Best Confused Sounds - "The Wackness"
This coming of age story might not have known if it was a teen pot comedy or an emo unrequited love story, but we got some good music out of it. The hip-hop in the film is carefully chosen and not overdone within and David Torn's gorgeous, atmospheric score was straight out of a Sofia Coppola/Brian Eno collaboration. A fine mix of music. Too bad the score never came out on disc.
Best Score Not Released In 2008
Similar to "The Wackness,"
David Torn did another sun-stroked and beautiful ambient score to "Anvil! The Story of Anvil" and it's yet another tool that helps elevate this film beyond a funny and goofy depiction of hoser metal Canadian dudes that never grew up (Note: We originally erroneously reported that Torn composed the score here when in fact, L.A. composer David Norland wrote the bulk of the score and Torn did a few cues). In fact, it goes way beyond that and helps take the doc to a wonderfully emotional place of triumph.
Best Minimalist Moody Guitar Score Not Released
Why the Clint Mansell composed, Slash-performed music for "The Wrestler" of course. You've got to love the atmospheric feedback touches too.
Best Music-Movie Not Released In 2008
Music films suck frankly. Yes, we have a whole blog supposedly dedicated to the place where music and movies meet, but frankly a lot of "movie music" films are getting increasingly cornier (and our tolerance for twee-indie-rock bullshit like "Nick & Norah's Infinite Playlist" is evaporating like open water in the Sahara) and or so corporately tied in (see our opening graph) that it's a total turn off. But then along comes a film that is so earnest, so incredible and so awe-inspiring it destroys your cynicism in one fell swoop and a makes you fall in love with the whole "genre" all over again. The documentary "Anvil! The Story of Anvil" was that film and kudos to director Sacha Gervasi for making a picture about a '80s metal band that no one in their right mind should give a shit about. But it's so affecting it makes you want to go out and buy all their music if only to support them and their dogged years of perseverance. Here's the trailer, do not miss this one when it hits in the Spring of this year.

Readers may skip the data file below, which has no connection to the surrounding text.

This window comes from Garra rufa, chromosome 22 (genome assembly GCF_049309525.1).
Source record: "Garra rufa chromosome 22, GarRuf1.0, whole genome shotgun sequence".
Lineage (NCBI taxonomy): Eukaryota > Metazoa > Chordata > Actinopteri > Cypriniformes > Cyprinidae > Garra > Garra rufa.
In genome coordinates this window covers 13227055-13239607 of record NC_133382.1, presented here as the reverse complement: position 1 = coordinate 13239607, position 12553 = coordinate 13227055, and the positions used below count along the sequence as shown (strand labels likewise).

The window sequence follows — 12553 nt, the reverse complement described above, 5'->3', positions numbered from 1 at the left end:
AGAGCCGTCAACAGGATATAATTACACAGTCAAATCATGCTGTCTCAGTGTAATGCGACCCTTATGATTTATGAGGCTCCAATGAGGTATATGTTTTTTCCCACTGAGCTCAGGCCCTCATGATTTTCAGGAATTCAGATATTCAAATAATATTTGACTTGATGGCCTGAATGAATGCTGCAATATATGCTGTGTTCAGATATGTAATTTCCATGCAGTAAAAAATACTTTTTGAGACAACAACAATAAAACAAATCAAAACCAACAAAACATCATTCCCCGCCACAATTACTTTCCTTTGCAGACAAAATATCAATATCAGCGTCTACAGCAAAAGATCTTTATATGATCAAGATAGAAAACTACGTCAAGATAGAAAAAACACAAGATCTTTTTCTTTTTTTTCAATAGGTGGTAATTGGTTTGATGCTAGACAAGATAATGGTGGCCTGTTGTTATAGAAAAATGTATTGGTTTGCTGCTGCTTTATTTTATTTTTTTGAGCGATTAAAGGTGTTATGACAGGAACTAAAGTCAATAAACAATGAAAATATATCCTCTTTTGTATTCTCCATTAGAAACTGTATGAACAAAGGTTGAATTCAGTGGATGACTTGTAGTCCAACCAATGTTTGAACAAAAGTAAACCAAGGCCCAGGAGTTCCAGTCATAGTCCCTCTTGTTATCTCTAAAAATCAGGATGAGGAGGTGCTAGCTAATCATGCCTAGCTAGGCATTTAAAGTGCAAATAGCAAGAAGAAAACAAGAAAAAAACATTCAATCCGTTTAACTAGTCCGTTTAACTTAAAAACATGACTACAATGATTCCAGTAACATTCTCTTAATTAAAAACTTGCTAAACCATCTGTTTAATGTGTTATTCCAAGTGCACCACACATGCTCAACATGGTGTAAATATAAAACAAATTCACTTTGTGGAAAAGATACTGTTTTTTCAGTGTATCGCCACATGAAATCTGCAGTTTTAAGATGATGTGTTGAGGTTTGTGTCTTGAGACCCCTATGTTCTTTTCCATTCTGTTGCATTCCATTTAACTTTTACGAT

Best Song From "American Teen" That Ironically Wasn't Even On The Sony/Almost Gold Record Label That Bought Up Most Of the Soundtrack
Why Canadian singer Patrick Watson's "The Great Escape" of course.
Most Fun Pre-Existing Song Used In A Movie
Even pontificating jackass snobs like us couldn't resist Tom Cruise in a fat suit dancing around to Flo Rida's "Low" while trying to coerce Matthew McConaughey's character into selling out Ben Stiller. Playa, playa! Hell of a lot funnier than anything Robert Downey Jr. attempted in the film too.